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A Plan for Public Facilities: Sustaining the Rural ... - Fauquier County

A Plan for Public Facilities: Sustaining the Rural ... - Fauquier County

IX. Solid Waste

IX. Solid Waste Management Mission Statement: The Department of Environmental Services strives to provide a safe, efficient and environmentally friendly convenience site, landfill, and recycling system for county residents and businesses. A. Existing Facilities Solid waste management in the County is handled through the Department of Environmental Services. The landfill is a self-supporting enterprise fund. The landfill and major recycling facility are located on the Corral Farm, just southeast of Warrenton off Route 29. There are six convenience sites operated through the general fund, in addition to the Corral Farms site, scattered throughout the County – Markham, Marshall, New Baltimore, Catlett, Morrisville and Remington. With the exception of Remington, which handles only recycling materials, the convenience sites handle general trash disposal, as well as the recycling of many products, including cardboard, mixed paper, glass, aluminum, metal and plastics (#1 PETE and #2 HDPE). B. Facility Standards / Level of Service Under current growth conditions of 2% to 3% annually, the existing landfill site has approximately 50-70 years of life, as long as the County continues to recycle, and the Department of Environmental Quality (DEQ) will continue to permit the planned management of the site. The planned management of the site includes efforts to mine construction and demolition debris from the existing landfill to recover soil and recyclable materials as a preliminary step to a horizontal and vertical expansion. In the short-term, permitted landfill capacity is projected to be totally used in 7-10 years depending on the quantity of incoming waste and the maintenance of recycling efforts. Additional permitting activities are underway for other areas within the Corral Farm complex. Recycling activity in the County continues to grow. Fauquier County’s recycling rate increased from 28% overall in 2007 to 31.4% in 2008. Fluctuations in the market for recycled materials are challenging. The downturn in the economy has reduced the market and price for mixed paper, scrap metal, aluminum and cardboard. Some markets have been stabilizing, albeit at a lower per ton price, during 2009. The continuing change in the market will require creative approaches to maintaining a successful recycling program. C. Service Areas The landfill site on Corral Farms serves the entire County. The current service areas for the convenience sites are shown on Map 7. Most of the sites are too small to service the growing population of the County. The burden is somewhat alleviated by the fact that most new subdivisions hire private trash haulers to handle their waste; however, that reduces the opportunity for a comprehensive recycling program. The New Baltimore site has been considered for closing or relocation as access to the site from Route 29 is problematic. The Catlett, Marshall and Markham sites are possibly too small and the facilities may need to be relocated to larger sites in the future as growth takes place. A Plan for Public Facilities December 2009 Page 52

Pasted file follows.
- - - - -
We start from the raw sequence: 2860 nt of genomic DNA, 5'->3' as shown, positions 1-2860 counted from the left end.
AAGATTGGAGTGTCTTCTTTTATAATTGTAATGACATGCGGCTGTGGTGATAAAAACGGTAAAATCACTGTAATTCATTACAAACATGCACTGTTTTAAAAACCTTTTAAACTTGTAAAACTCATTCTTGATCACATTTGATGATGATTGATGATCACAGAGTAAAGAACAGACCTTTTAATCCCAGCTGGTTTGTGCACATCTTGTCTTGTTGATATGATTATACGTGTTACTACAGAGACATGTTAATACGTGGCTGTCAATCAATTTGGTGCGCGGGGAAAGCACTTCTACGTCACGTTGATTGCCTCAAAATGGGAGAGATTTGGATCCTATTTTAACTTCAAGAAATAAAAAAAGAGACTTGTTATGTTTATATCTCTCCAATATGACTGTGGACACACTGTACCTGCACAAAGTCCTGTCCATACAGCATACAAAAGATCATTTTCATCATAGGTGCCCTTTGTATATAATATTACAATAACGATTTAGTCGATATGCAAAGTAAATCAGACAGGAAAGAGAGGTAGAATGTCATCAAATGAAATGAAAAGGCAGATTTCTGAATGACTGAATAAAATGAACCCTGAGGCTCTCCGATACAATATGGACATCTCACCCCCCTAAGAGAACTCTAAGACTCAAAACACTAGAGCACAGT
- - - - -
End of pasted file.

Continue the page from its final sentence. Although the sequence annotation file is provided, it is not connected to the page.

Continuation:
D. Site Location and Suitability Standards Convenience Sites While smaller sites may be workable, three to four acres may be needed, depending on environmental and stormwater management needs, with a desired two usable acres for the convenience facility. The ideal site is a pipe-stem lot with convenient and safe access to a major collector road, but set so that the facility can be adequately screened from the road and its neighbors. New replacement sites should be as close as possible to current locations. New sites should be in proximity to population growth areas. E. Priority Needs Additional screening and buffering of the landfill site is needed along Route 29 as the landfill increases its size and expands into additional lands currently unutilized. This effort should be undertaken in the near term to provide the opportunity for the trees to grow and become more effective over time. As most of the convenience sites are too small and infrequently spaced for population growth, more detailed evaluation of the facilities is needed and an approach developed to target and plan for expanded facilities. Two possible long-term options have been identified, including relocation of current sites, starting with Marshall and New Baltimore, or consolidation of some sites. A Plan for Public Facilities December 2009 Page 53

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